• Course Name: World Regional Geography, 3 units
  • Course Number: GEG-3
  • About this course: A study of major world regions, emphasizing current characteristics and issues including cultural, economic, political, and environmental conditions. Topics may include the natural environment, population distribution, cultural practices, political institutions, economic development, agricultural practices, and urbanization.
  • Course Name: Geography of California, 3 units
  • Course Number: GEG-4
  • About this course: An introduction to California’s physical and cultural diversity as well as the issues facing individual regions. The course introduces students to a geographic approach to observing, understanding, and explaining California’s ethnic diversity, culture, environment, natural resources, geologic and human history, and environmental impact. Emphasis is placed on contemporary social, economic, and environmental issues that Californians are facing in the context of California’s history and reputation as a leader in cultural, social, and technological innovation. Topics include the formation of California’s physical landscapes and physiographic regions, natural resources, weather and climate, biogeography and ecology, environmental change, water resources, air quality, agriculture, technology and manufacturing, population, Native American history and demographic change, culture and ethnic and racial diversity.
  • Course Name: Map Interpretation and Analysis, 3 units
  • Course Number: GEG-7
  • About this course: Maps are tools that we use to navigate, explore, and understand our world. ‑is course introduces us to maps and their interpretation and analysis as forms of data, information, and as tools of communication about our world. The elements of map design, including data sources, projections, scale, and symbology are examined. The role that map design, error, and subjective choices play in creating maps that inform, impress, or mislead, as well as other map purposes, may be covered. Fundamental skills, including the use of map grids, scale, and symbols to identify and interpret landscape features are developed. Methods and the use of tools for measurement and analysis of distances, areas, direction, and route finding with maps, will be practiced. The relationship between remote sensing data/satellite images and aerial photography may be examined, including image and air photo analysis techniques.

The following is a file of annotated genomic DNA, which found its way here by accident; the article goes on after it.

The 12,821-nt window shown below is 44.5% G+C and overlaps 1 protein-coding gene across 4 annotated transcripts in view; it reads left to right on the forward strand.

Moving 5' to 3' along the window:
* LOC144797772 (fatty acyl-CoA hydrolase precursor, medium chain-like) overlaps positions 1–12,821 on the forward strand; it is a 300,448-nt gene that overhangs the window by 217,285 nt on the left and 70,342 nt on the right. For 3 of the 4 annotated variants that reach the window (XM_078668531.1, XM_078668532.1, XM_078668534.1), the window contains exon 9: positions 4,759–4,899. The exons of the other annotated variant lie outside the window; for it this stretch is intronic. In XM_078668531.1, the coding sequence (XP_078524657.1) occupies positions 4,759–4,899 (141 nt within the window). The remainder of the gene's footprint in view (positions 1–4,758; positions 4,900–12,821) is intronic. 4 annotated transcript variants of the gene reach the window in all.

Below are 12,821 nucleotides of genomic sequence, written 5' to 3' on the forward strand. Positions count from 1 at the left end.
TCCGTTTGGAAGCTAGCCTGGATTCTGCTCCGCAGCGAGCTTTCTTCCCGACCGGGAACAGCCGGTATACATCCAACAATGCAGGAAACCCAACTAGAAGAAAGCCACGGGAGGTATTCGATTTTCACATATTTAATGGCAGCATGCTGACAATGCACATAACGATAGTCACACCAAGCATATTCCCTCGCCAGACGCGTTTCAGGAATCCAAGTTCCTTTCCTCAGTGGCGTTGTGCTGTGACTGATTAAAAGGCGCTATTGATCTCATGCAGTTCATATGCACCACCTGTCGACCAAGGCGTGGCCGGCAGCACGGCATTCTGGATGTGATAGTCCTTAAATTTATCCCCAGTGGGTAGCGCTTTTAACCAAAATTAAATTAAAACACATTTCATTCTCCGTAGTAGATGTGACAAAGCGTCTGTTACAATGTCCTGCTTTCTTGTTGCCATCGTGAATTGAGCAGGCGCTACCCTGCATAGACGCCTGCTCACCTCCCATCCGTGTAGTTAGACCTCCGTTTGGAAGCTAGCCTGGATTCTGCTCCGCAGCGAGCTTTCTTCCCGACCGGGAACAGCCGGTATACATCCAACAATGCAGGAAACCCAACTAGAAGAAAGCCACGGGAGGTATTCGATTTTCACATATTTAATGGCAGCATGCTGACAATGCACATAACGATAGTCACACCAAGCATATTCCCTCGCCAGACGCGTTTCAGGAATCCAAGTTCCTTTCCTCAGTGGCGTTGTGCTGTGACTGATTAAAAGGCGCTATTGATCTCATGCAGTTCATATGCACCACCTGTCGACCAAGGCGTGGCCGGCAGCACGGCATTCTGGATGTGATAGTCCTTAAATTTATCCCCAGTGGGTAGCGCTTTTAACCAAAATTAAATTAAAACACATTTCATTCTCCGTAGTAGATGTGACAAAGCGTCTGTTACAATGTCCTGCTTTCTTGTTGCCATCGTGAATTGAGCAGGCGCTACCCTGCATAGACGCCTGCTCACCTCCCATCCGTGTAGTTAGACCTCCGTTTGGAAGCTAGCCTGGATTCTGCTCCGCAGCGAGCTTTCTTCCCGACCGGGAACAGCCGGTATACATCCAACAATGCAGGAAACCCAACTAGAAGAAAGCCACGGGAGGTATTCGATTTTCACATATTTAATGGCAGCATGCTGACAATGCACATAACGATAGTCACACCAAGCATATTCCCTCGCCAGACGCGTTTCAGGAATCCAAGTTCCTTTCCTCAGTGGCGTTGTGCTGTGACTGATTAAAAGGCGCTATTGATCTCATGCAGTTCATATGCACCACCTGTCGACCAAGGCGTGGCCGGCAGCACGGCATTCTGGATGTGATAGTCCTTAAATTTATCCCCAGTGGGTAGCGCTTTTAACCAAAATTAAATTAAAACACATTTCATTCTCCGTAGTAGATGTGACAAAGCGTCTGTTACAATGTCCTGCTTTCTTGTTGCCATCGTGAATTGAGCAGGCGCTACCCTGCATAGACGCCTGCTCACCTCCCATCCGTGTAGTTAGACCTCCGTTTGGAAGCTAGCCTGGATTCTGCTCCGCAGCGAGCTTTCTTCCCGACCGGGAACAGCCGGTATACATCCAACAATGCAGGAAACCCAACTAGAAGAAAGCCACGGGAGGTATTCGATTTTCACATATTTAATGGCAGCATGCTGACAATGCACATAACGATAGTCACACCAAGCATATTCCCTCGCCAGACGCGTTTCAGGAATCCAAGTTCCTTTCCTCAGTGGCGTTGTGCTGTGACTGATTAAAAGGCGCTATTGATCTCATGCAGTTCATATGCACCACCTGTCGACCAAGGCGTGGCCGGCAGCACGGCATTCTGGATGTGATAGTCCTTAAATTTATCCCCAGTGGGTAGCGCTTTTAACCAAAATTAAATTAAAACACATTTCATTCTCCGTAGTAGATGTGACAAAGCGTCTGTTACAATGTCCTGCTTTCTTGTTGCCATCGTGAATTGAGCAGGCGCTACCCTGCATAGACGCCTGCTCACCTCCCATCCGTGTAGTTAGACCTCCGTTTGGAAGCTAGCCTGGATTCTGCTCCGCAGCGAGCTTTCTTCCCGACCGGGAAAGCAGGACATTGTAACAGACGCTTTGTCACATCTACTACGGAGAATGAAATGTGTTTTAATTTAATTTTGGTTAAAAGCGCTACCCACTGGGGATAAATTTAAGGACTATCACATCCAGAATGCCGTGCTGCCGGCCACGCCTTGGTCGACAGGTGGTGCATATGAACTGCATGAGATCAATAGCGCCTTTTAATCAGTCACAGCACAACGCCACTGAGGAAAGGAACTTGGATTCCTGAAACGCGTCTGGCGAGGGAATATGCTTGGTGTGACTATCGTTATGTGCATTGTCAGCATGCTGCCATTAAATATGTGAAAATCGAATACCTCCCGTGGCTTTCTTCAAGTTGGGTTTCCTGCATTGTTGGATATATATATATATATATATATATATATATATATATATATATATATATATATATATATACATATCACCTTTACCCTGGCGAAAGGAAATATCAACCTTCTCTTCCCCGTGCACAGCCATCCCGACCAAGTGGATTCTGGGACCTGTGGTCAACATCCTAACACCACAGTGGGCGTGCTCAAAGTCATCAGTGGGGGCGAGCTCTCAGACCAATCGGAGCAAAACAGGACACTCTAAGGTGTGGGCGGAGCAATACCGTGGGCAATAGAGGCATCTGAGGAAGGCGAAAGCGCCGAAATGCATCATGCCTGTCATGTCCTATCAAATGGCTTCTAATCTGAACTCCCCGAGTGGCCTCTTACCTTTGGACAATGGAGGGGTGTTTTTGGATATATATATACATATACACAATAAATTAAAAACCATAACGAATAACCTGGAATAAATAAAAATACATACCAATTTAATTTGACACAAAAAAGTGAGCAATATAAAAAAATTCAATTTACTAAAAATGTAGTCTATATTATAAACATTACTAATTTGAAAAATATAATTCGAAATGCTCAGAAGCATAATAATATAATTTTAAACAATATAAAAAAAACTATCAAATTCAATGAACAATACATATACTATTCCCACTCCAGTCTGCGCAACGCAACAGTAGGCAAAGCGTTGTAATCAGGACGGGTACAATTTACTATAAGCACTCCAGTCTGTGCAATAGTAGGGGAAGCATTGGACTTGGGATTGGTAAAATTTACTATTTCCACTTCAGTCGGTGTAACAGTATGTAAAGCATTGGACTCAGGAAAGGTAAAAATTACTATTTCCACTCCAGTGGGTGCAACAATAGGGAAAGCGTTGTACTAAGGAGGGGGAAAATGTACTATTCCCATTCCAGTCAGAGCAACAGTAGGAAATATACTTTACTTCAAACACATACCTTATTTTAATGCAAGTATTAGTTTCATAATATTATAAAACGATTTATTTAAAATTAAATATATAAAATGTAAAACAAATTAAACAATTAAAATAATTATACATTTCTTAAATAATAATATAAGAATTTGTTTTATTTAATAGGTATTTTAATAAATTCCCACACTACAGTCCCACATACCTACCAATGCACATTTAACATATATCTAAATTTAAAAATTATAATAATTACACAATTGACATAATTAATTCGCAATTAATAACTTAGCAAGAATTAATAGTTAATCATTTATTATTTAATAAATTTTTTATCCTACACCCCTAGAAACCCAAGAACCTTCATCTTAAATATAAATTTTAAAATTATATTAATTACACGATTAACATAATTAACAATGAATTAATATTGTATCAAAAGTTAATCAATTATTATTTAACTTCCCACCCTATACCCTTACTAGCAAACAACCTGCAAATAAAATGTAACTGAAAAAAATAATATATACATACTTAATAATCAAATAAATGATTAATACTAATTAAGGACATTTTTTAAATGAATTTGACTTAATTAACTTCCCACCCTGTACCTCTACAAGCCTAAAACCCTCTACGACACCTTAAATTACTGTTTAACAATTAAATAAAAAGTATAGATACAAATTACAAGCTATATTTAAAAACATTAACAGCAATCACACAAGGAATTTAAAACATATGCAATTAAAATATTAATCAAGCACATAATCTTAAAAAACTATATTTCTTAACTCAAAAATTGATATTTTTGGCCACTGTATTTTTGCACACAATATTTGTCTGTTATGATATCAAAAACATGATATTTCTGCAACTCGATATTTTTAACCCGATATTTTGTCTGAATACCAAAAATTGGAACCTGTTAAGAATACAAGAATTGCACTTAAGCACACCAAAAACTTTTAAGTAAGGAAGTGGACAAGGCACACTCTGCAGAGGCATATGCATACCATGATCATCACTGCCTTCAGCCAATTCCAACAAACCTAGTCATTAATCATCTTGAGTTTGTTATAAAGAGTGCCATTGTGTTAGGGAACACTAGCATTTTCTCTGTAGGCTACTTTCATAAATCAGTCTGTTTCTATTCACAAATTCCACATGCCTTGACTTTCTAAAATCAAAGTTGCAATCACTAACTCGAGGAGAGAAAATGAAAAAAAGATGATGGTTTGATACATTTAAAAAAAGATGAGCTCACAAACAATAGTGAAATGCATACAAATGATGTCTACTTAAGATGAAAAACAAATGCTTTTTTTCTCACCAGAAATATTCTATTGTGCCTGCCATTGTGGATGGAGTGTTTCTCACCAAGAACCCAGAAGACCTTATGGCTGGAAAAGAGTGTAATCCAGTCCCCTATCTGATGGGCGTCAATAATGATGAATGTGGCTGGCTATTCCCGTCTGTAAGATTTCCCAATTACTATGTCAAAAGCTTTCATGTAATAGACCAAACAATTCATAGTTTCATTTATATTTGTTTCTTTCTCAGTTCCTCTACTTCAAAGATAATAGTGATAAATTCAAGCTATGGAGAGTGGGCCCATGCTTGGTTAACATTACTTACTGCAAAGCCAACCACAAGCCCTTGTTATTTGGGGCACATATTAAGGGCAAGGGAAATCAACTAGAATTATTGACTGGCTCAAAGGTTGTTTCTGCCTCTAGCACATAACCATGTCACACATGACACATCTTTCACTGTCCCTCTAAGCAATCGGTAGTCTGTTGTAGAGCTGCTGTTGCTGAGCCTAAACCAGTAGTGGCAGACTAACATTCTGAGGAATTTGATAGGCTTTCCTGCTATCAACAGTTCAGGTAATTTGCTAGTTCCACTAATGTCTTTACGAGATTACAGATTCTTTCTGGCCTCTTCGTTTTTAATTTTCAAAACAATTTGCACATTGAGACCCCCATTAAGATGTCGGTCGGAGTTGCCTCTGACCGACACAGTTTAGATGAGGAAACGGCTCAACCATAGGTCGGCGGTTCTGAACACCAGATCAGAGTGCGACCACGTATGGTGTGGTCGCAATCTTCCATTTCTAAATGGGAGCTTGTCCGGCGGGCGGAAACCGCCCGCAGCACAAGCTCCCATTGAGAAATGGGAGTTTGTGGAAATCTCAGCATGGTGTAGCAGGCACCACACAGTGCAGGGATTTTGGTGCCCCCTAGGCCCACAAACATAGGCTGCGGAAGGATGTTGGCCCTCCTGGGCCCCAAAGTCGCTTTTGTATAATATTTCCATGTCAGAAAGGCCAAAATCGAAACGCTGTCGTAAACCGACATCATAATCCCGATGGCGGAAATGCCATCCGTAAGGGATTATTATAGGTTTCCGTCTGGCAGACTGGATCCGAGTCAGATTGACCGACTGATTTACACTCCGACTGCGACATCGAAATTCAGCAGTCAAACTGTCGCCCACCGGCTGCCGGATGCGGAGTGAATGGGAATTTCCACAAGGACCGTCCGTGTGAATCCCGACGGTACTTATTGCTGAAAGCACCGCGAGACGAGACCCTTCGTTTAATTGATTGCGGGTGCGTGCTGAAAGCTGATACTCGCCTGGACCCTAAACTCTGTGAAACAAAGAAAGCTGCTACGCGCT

• Course Name: Introduction to Geographic Information Systems, 3 units
  • Course Number: GEG-8, includes a lab
  • About this course: Study of Geographic Information Systems (GIS) and science. Examines fundamental concepts including the utility of GIS in numerous career fields, digital data models, spatial database design, and approaches for spatial analysis of geographic data. Lab introduces students to applications of GIS for exploring environmental and social issues while developing core skills for working with, evaluating, and extracting information from digital map data. GIS and GPS applications will be used for data gathering, management, analysis, and display.
  • Course Name: Field Studies in Geography, 1 unit
  • Course Number: GEG-30A, B, C, and D
  • About this course: A field course with trips to regional points of geographic interest. Can be delivered as a series of weekend field excursions or as one, week-long geography expedition to a site of interest. Includes guided field-based observations and investigations of regional geography including a variety of topographic expressions, basic geographic processes, and cultural landscapes. Students may be required to camp outdoors in campgrounds. Designed to supplement other courses in geography and to increase interest and understanding of the world we live in.